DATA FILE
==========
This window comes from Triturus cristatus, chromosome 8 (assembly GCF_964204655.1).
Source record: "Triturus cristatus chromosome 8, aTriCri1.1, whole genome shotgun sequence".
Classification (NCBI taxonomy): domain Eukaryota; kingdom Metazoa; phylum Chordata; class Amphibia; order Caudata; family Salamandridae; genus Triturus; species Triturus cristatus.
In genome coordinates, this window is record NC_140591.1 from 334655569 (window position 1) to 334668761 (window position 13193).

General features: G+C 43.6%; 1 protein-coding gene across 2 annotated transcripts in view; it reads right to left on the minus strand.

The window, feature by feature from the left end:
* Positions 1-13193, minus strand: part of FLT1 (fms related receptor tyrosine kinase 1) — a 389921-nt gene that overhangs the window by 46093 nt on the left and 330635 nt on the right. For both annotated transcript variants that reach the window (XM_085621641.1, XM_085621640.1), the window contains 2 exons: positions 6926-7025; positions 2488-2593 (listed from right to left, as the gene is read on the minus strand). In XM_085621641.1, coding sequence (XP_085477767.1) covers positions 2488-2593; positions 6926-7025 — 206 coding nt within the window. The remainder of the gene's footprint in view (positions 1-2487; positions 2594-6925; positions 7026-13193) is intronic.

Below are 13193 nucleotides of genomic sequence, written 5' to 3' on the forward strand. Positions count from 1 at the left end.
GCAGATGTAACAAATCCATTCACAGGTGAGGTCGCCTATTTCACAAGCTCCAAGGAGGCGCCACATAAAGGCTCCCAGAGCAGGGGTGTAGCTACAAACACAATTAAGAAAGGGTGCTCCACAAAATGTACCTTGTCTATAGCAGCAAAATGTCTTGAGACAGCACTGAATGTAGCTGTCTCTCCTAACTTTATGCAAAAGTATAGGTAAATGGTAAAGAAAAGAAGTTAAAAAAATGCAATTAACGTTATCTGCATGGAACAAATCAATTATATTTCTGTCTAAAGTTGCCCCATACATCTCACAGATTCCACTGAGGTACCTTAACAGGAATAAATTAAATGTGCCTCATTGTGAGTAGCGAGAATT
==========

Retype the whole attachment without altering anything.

This window comes from Triturus cristatus, chromosome 8 (assembly GCF_964204655.1).
Source record: "Triturus cristatus chromosome 8, aTriCri1.1, whole genome shotgun sequence".
Classification (NCBI taxonomy): domain Eukaryota; kingdom Metazoa; phylum Chordata; class Amphibia; order Caudata; family Salamandridae; genus Triturus; species Triturus cristatus.
In genome coordinates, this window is record NC_140591.1 from 334655569 (window position 1) to 334668761 (window position 13193).

General features: G+C 43.6%; 1 protein-coding gene across 2 annotated transcripts in view; it reads right to left on the minus strand.

The window, feature by feature from the left end:
* Positions 1-13193, minus strand: part of FLT1 (fms related receptor tyrosine kinase 1) — a 389921-nt gene that overhangs the window by 46093 nt on the left and 330635 nt on the right. For both annotated transcript variants that reach the window (XM_085621641.1, XM_085621640.1), the window contains 2 exons: positions 6926-7025; positions 2488-2593 (listed from right to left, as the gene is read on the minus strand). In XM_085621641.1, coding sequence (XP_085477767.1) covers positions 2488-2593; positions 6926-7025 — 206 coding nt within the window. The remainder of the gene's footprint in view (positions 1-2487; positions 2594-6925; positions 7026-13193) is intronic.

Below are 13193 nucleotides of genomic sequence, written 5' to 3' on the forward strand. Positions count from 1 at the left end.
GCAGATGTAACAAATCCATTCACAGGTGAGGTCGCCTATTTCACAAGCTCCAAGGAGGCGCCACATAAAGGCTCCCAGAGCAGGGGTGTAGCTACAAACACAATTAAGAAAGGGTGCTCCACAAAATGTACCTTGTCTATAGCAGCAAAATGTCTTGAGACAGCACTGAATGTAGCTGTCTCTCCTAACTTTATGCAAAAGTATAGGTAAATGGTAAAGAAAAGAAGTTAAAAAAATGCAATTAACGTTATCTGCATGGAACAAATCAATTATATTTCTGTCTAAAGTTGCCCCATACATCTCACAGATTCCACTGAGGTACCTTAACAGGAATAAATTAAATGTGCCTCATTGTGAGTAGCGAGAATT